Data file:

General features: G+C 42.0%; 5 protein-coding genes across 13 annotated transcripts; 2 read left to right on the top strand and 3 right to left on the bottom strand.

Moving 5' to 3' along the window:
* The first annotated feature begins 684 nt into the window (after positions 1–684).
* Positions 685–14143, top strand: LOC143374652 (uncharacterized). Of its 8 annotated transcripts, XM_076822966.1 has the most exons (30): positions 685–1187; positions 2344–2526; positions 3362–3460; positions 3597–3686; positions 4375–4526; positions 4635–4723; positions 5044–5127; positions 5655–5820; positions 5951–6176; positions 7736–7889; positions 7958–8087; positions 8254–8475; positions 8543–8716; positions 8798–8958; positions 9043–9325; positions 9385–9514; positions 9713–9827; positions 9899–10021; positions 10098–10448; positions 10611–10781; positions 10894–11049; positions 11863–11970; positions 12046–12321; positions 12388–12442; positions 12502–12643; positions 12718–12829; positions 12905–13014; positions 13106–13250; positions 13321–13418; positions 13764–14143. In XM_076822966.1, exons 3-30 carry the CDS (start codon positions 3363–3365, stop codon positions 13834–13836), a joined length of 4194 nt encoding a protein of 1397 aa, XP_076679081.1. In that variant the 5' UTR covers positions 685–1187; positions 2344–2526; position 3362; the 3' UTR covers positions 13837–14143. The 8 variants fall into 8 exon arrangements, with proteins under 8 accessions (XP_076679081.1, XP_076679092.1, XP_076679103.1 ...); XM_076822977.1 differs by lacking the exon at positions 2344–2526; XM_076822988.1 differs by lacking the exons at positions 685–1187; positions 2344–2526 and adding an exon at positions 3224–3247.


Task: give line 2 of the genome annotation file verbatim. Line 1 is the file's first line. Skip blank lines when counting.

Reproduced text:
Moving 5' to 3' along the window: